And this one of a Goodfield coffee (done with some Aquarius paints – but that’s a topic for a future article!)

But I have found it harder to get good results when I’m out on location sketching scenes!

When I’m urban sketching my focus is story, composition, values and interactions with people walking past and I rely on my ‘muscle memory’ for mixing. The amount of pigment in my washes that I instinctively mix when I use my dagger brush is not enough for water brush usage. So as a result some of my washes in recent urban sketches were a bit dull. I know that it will just take me a little more practice to re-train my muscle memory and get better results.

The above sketch was done while having a running conversation with a lovely family from Phoenix and so I was totally relying on my reflex painting skills. After they left I had to add a few additional juicy washes in some areas as the washes had dried a bit flat.



After learning how to better control the wetness in the brush and more consistently increase the pigment in my washes I then started thinking about the brushstrokes a water brush produces.

There is no doubt that a normal round brush with synthetic bristles is much nicer and easier to use than a water brush. The bristles themselves, the shape, the spring, and the ability to hold a point differ from a normal brush.

Although I’ve used a round brush in the past, in recent years I’ve mainly used the dagger. And so moving back to a round brush shape has been a big adjustment!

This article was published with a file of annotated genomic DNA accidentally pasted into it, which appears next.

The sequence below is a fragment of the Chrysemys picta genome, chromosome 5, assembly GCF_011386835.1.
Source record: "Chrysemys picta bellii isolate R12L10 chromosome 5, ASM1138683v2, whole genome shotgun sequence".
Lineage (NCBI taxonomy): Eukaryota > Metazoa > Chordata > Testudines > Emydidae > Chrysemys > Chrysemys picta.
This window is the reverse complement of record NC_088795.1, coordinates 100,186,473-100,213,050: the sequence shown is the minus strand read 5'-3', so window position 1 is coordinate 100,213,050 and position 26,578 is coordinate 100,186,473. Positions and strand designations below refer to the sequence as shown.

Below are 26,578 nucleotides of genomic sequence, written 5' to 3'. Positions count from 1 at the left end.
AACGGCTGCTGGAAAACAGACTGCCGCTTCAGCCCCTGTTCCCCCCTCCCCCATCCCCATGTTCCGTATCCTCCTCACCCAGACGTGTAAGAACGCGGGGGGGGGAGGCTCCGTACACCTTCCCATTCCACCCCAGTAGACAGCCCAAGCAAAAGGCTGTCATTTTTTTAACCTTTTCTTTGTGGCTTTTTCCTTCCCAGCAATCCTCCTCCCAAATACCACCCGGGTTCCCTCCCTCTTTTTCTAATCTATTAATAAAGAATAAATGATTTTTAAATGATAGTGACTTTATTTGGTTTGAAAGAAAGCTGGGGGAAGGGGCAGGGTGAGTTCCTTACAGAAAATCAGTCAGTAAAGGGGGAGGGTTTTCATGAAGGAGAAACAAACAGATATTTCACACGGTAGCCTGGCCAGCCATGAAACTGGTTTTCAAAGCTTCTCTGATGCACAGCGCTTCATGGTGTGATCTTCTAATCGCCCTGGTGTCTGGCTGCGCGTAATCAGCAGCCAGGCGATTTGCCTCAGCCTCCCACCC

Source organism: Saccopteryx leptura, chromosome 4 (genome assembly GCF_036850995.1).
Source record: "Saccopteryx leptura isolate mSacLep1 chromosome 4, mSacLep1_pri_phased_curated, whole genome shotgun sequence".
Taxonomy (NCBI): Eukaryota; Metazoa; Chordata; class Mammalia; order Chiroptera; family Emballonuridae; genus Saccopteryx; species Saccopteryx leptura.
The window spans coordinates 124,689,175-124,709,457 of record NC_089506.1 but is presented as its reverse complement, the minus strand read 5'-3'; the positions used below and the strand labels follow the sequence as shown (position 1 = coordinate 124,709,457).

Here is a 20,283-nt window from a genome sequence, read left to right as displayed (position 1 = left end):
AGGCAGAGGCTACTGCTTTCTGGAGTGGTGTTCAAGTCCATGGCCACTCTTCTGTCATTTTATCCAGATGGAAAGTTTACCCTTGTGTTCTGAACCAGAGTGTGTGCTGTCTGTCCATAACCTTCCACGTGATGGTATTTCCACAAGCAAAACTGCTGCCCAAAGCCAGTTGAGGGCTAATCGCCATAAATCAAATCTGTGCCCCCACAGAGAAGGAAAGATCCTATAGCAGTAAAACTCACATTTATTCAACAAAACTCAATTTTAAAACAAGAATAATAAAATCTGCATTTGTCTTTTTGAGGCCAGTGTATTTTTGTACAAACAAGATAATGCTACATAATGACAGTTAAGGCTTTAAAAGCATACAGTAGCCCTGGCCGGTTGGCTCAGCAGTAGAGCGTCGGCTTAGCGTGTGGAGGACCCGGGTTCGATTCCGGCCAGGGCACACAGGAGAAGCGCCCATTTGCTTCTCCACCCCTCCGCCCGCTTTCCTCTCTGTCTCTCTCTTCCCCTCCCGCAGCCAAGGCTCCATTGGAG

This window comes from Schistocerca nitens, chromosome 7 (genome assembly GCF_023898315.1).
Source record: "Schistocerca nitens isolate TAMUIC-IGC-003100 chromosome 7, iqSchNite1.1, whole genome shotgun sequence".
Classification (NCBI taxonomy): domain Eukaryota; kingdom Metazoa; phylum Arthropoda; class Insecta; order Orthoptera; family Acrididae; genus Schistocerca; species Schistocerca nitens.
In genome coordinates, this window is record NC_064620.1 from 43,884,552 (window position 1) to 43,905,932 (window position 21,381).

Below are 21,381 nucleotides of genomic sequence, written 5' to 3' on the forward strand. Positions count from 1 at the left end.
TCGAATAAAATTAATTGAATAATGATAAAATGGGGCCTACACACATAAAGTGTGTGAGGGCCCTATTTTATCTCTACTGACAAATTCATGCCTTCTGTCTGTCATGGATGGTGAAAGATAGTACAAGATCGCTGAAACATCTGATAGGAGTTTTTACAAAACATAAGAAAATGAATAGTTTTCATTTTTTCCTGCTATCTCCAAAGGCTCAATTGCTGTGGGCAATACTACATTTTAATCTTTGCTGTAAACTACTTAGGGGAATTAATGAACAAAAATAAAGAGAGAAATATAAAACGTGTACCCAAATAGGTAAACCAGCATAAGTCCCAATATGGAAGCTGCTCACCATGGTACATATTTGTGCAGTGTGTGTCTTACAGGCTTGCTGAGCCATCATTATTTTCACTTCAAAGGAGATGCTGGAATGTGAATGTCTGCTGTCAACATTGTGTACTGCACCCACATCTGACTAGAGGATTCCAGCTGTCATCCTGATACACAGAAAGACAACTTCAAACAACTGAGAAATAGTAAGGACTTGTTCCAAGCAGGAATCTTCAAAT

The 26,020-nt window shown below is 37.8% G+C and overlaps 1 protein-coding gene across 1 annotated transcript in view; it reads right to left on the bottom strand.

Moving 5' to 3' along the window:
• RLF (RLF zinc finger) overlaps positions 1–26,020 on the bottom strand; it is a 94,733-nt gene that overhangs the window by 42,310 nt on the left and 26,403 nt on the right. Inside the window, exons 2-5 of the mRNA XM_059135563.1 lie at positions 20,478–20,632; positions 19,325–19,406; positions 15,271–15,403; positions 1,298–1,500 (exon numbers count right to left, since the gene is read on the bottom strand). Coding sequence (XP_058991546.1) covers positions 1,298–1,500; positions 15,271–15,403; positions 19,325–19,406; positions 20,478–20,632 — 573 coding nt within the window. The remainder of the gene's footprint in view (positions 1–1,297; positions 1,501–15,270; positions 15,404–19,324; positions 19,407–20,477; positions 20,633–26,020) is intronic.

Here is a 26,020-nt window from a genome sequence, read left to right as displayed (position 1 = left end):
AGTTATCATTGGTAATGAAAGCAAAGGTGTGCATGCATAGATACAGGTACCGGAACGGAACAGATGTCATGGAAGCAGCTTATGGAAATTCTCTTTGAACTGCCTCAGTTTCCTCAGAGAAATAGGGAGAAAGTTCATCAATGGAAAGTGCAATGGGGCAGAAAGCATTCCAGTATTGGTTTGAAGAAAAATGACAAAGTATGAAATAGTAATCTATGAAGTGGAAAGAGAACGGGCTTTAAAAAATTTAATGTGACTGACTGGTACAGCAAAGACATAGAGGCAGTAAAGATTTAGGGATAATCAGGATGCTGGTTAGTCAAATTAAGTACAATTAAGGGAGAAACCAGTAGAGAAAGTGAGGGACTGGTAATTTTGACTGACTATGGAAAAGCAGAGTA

I miss the dagger shape  – the ability to draw with a fine edge and rotate for large side strokes but also the varied marks it marks because the bristles are different lengths. As I’m always looking to create expressive marks and lots of interesting watercolour texture the dagger is the perfect brush shape for me. Ah, I miss it so much!

So I’m finding my brushstrokes a bit ‘blah’ at the moment – something to work on in the coming days and weeks. 🙂

But so far so good – I’m loving this challenge of using a water brush! And I’m already happier with my results than I was expecting.

Stay tuned for more water brush adventures and thoughts!


  • always interesting to follow your tests. I use a terry cloth fitness bracelet for urban sketching, which is available as a set. They are thick enough that you can wipe off more water and are easy to wash out if they get too dirty over time

    • Liz Steel says:

      Hi Dagmar – thanks for sharing! I used to use something similar but mine got wet too quickly and took ages to dry when I was travelling. Glad it’s working for you!

  • Terri Foster says:

    I wish there were some better options for water brushes like offering a dagger brush and even having brush fibers that were closer to a synthetic brush. Water brushes haven’t changed much over the years and with the popularity of urban sketching, it seems there should be better options than just a fully plastic brush in a round or flat shape.

  • Tina Koyama says:

    Very interesting to read about your waterbrush experiments! Even though it’s not ideal, I continue to use waterbrushes for their convenience in the field. By the way, you can hack your own “dagger” waterbrush as I did! 😉 OK, it’s not great, but it’s better than I thought it would be! I can get quite a bit of line variation… but the marks aren’t the prettiest!

    • Liz Steel says:

      Hi Tina – ha! I already did the same thing last week and cut a flat water brush just as you did. 🙂
      It’s not a true dagger as the angled edge is thick and not razor thin. Will share more about it in a future update 🙂

  • Jamie C says:

    Great tips for using the Waterbrush on location.